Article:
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June 17, 2008 Dentist

My neighbor, Rebha, called to me through the window, “Kawtar! Kawtar!” I couldn’t see her (I was actually seated directly under the window), and I was concentrating on what I was reading (ideas for environmental education), so I casually called back, “Eyyah!” She laughed at that. She asked how I was, and I answered, and then I asked her how she was, and about that time it occurred to me that it was ridiculous to be shouting this conversation through a window. So I went outside, to where she was filling bottles and buckets with water.*

We chatted for a few minutes (and I understood everything she was saying! Yeah!! We talked about the weather, my recent trip to SouqTown, and I actually understood it all!). At one point, she asked if Fatima had left. I thought she was referring to the Fatima in my family (actually, there are two), so I was confused, but then I realized that she meant the other Peace Corps Volunteer in Berberville, who has adopted the name Fatima. And yes, she was off traveling. On her way to a dentist, actually.

And I made the mistake of mentioning this to Rebha, thus opening a whole big can of worms.

Rebha was confused at the idea that Fatima would travel to see a “doctor of teeth” (which is the phrase I was using for “dentist”). Weren’t her teeth good? Yes, I began, they’re fine, but … and that’s when I regretted beginning this discussion. I wanted to explain that Americans routinely go to dentists for a check-up…but I didn’t know how to say “routine”, or “check up”. My mind began scrambling for ways to rephrase. She wants to be sure? Don’t know how to say “sure”. She wants the dentist to confirm that everything is fine? Don’t know how to say “confirm”. She wants to verify that nothing is wrong? Don’t know “verify.” I was beginning to feel *really* stupid. I launched into a sentence, hoping that something would come to me. “In America, people like to …” I dribbled off. Do I know how to say… Check? No. Find out? No. Be reassured? No. Know? Yes! “They want to know that everything is good. So they go to the doctor of teeth in order to know if everything is good with their teeth.” And Rebha was satisfied with this explanation! Whew. Or else she didn’t want to put me through the agony of trying to find yet another way to explain it. Tough call.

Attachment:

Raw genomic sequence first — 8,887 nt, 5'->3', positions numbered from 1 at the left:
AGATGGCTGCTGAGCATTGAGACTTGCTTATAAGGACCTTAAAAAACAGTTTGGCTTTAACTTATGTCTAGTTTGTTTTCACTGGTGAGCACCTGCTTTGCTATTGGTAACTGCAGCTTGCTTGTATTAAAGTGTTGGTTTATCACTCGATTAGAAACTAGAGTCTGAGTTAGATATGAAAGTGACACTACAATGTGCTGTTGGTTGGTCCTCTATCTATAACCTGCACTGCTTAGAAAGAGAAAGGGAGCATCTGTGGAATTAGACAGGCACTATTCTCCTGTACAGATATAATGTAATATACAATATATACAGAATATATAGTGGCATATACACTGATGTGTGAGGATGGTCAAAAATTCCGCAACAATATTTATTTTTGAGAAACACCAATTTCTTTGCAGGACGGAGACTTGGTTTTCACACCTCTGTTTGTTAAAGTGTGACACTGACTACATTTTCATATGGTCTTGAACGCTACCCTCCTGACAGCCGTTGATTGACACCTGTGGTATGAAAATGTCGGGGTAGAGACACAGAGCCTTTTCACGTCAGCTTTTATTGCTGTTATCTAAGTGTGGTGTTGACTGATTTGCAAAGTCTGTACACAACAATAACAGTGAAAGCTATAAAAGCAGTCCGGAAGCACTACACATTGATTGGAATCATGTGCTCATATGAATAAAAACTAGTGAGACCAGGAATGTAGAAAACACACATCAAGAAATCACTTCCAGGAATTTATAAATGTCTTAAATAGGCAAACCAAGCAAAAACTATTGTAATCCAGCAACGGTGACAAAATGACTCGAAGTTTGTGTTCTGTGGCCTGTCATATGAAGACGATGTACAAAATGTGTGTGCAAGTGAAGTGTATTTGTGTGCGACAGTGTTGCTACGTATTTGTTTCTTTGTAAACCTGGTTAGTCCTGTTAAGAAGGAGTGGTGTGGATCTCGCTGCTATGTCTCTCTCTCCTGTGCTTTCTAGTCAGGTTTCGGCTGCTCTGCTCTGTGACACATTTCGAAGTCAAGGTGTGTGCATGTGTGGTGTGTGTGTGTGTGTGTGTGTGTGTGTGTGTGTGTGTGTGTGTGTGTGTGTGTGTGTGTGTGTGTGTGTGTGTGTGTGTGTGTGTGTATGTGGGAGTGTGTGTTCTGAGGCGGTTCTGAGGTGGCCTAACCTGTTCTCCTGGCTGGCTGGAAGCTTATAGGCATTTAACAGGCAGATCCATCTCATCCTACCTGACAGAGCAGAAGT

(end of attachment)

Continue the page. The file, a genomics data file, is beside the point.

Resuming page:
You know, thinking back on this conversation, I just realized that I conjugated that sentence entirely in the first person. I was so focused on the words that I forgot about the conjugations. Whoops. What I said was, “In America, people I want for me to know that everything is good. So I go to the doctor of teeth in order for me to know if everything is good with their teeth.” OK, so maybe Rebha understood me. Sigh. Imiq simiq.

* Berberville only has potable water on tap for 2-3 hours every morning. Potable tap water only came into the village a few years ago; before that, people had to walk to the river half a mile away, or for cleaner water, up to the spring about two miles away. Only the newest houses in the village have interior plumbing. Everyone else walks to one of the many spigots around the village. Everyone – whether they have plumbing or not – fills up buckets and bottles every morning, so that they’ll have access to water throughout the day. Zahra, who lived for the past two years in the house I’ll be moving into in six weeks (inshallah), came up with a clever solution for this. The house is new, so there is plumbing, but again, that’s only good for a few hours in the morning. So she bought a barrel – sort of like those coolers that show up at sporting events and school picnics, with a tap on the bottom – and put it next to the sink. She ran a hose from the sink spigot to the top of the barrel, and every morning she’d fill it up, and then throughout the day she could have water running into her sink, just by opening the tap on the bottom of the barrel. I bought all of her housewares, from her bed to her leftover olive oil, so soon I’ll have this nifty device! (Inshallah)

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Think local. Act global. Learn more about the Peace Corps